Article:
Stablecoins can make it easier for people in countries with unstable currencies to access global markets as they provide a reliable store of value. They can also facilitate cross-border transactions and interoperate with other cryptocurrencies and traditional financial systems. Finally, stablecoins such as USDC boast greater supervisory oversight than traditional cryptos, with their issuance and redemption tracked and their issuers undergoing regular audits.
The case for crypto payments
We considered some of the downsides to cryptocurrency payments at the outset, not least in terms of volatility when dealing with non-stablecoins. But what about the advantages they have to offer?
Cryptocurrency has the potential to disrupt the global payments market by offering a fast, secure, and borderless way to transfer money. Benefits include:
Given these benefits, it’s no wonder that many of the industry’s brightest minds have chosen to focus on developing crypto payment solutions. Payment giant PayPal has added support for cryptocurrency; Strike and CashApp also support crypto payments; and crypto debit cards are flourishing. These include services like Revolut and of course Zumo.
The Zumo Visa card allows you to convert your crypto to pounds and spend it anywhere that accepts Visa – which is pretty much everywhere. If you’ve yet to experience the convenience of paying with crypto, it’s time you ticked this off your bucket list. The beauty of crypto debit cards is that they allow you to enjoy the best of both worlds: the upside to holding digital assets coupled with the ability to spend in your local currency in shops and online.
The future of payments is digital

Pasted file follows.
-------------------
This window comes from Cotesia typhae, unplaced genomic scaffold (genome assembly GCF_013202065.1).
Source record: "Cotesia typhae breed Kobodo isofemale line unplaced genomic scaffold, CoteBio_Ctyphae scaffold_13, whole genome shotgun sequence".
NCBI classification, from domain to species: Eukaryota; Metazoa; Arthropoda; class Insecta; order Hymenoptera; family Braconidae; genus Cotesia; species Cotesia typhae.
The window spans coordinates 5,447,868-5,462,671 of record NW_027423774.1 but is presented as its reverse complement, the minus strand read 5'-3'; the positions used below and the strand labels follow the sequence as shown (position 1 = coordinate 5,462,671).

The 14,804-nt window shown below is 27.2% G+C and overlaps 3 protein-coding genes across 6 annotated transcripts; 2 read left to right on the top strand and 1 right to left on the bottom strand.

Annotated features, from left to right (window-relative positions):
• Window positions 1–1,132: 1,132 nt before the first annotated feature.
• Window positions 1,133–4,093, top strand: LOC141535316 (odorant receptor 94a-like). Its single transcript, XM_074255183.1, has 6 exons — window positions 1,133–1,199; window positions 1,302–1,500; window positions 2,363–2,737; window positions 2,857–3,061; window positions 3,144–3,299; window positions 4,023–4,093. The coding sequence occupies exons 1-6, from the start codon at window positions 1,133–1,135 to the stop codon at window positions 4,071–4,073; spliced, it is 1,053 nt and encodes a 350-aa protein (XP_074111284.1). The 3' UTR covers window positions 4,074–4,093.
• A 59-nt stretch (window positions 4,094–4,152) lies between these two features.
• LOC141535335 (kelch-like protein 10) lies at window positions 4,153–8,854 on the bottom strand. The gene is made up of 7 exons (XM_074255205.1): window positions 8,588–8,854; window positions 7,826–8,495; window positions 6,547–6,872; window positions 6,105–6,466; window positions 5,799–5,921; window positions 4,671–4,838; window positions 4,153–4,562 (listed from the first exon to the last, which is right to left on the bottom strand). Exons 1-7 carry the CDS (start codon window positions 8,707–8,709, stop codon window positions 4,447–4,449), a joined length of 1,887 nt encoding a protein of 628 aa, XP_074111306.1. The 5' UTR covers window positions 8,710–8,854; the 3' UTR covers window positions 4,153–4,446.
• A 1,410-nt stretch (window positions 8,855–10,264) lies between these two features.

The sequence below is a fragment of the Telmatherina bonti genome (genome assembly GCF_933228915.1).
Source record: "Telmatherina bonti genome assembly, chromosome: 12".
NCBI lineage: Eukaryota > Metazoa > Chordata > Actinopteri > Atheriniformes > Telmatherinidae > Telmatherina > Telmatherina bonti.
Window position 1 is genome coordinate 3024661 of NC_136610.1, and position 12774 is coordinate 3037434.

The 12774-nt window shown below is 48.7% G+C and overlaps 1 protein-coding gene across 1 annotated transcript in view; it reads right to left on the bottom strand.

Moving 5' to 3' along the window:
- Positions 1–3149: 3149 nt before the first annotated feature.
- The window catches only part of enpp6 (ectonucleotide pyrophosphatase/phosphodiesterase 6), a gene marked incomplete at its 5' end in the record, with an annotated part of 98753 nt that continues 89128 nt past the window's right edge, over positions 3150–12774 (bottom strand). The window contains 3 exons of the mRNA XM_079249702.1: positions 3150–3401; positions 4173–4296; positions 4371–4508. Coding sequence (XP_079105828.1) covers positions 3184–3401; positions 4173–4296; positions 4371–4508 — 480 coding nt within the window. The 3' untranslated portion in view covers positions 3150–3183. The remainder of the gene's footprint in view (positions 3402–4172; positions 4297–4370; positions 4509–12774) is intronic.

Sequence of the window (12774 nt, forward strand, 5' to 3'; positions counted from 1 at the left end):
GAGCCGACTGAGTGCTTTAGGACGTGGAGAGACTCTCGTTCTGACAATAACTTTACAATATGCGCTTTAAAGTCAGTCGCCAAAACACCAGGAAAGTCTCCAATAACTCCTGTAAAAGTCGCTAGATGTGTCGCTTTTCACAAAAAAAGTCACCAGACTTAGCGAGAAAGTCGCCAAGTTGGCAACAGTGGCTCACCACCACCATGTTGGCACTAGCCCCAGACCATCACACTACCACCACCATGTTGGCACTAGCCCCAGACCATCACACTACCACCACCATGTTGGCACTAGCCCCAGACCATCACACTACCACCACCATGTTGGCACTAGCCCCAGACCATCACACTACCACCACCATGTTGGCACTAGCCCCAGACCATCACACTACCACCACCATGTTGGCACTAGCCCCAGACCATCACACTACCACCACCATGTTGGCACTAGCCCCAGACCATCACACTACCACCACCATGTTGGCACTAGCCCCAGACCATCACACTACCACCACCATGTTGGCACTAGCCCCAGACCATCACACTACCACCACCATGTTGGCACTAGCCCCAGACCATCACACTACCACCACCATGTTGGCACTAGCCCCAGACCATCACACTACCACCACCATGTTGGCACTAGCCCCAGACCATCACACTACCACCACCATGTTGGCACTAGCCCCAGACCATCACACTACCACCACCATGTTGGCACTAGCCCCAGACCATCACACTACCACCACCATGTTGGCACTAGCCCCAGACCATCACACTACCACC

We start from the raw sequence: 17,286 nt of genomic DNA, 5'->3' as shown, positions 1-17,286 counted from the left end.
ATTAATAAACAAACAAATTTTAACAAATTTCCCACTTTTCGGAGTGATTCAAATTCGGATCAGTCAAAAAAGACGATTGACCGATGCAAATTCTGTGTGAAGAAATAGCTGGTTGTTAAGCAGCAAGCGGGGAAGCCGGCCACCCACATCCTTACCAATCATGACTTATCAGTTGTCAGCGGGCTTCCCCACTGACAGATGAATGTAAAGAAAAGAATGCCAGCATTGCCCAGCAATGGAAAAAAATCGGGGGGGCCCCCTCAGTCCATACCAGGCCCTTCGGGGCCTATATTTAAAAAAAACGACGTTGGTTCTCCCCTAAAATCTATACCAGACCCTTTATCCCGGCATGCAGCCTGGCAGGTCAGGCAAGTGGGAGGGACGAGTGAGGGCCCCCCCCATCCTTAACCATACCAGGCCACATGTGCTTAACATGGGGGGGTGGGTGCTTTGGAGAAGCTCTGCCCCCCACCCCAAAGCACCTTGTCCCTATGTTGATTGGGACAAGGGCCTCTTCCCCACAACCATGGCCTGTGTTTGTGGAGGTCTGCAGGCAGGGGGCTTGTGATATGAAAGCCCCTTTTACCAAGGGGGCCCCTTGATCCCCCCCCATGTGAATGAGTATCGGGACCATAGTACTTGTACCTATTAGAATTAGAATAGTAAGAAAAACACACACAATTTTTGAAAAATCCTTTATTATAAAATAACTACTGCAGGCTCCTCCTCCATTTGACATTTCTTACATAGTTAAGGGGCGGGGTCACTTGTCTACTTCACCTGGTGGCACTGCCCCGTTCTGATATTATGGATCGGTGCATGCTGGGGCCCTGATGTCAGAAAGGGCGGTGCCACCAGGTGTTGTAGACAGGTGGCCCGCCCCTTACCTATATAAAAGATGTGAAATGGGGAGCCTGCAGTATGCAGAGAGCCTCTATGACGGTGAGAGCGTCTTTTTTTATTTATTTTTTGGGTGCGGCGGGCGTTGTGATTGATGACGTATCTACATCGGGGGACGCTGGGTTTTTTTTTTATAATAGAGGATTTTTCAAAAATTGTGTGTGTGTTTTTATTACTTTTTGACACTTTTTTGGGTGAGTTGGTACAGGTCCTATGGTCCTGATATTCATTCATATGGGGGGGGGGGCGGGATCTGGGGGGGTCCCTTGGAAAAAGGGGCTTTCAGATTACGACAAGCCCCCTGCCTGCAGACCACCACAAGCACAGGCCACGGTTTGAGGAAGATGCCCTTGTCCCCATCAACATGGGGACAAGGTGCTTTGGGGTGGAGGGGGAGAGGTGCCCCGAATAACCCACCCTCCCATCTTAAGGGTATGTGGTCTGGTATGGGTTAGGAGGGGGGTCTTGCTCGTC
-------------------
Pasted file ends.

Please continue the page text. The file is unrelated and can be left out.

While the popularity of crypto payments has ebbed and flowed over the years, there’ll be no escaping them in the near future. That’s because many countries are now exploring or trialling central bank digital currencies (CBDCs), which are essentially e-cash, or government-controlled digital currency that’s issued using distributed ledger technology.
CBDCs can increase the efficiency of the payment system by reducing the need for intermediaries such as banks and clearinghouses. There’s also the potential for them to reduce the risk of fraud and hacking associated with traditional payment methods. Central banks are primarily interested in them, however, because they allow for more granular control over monetary policy, such as transmission of interest rates or even making direct government-to-citizen payments.
While generally classified as cryptocurrency from a technical perspective, CBDCs are permissioned and highly regulated – and may not even be issued on a blockchain at all. Because they give governments and their central banks an even more powerful and direct role in the monetary system than they have already, many cryptocurrency users – as well as non-crypto users – are heavily against them. It remains to be seen whether CBDCs are rolled out at scale. It’s also worth noting that CBDCs are still in the experimental and development phase, and the benefits and drawbacks are still being evaluated.
In the meantime, cryptos of all kinds remain popular for payments, not just in countries that have formally adopted them, such as El Salvador, but as a means of transferring value internationally. Remittances; paying for a cup of coffee; covering a VPN subscription: you name it, crypto’s good for it.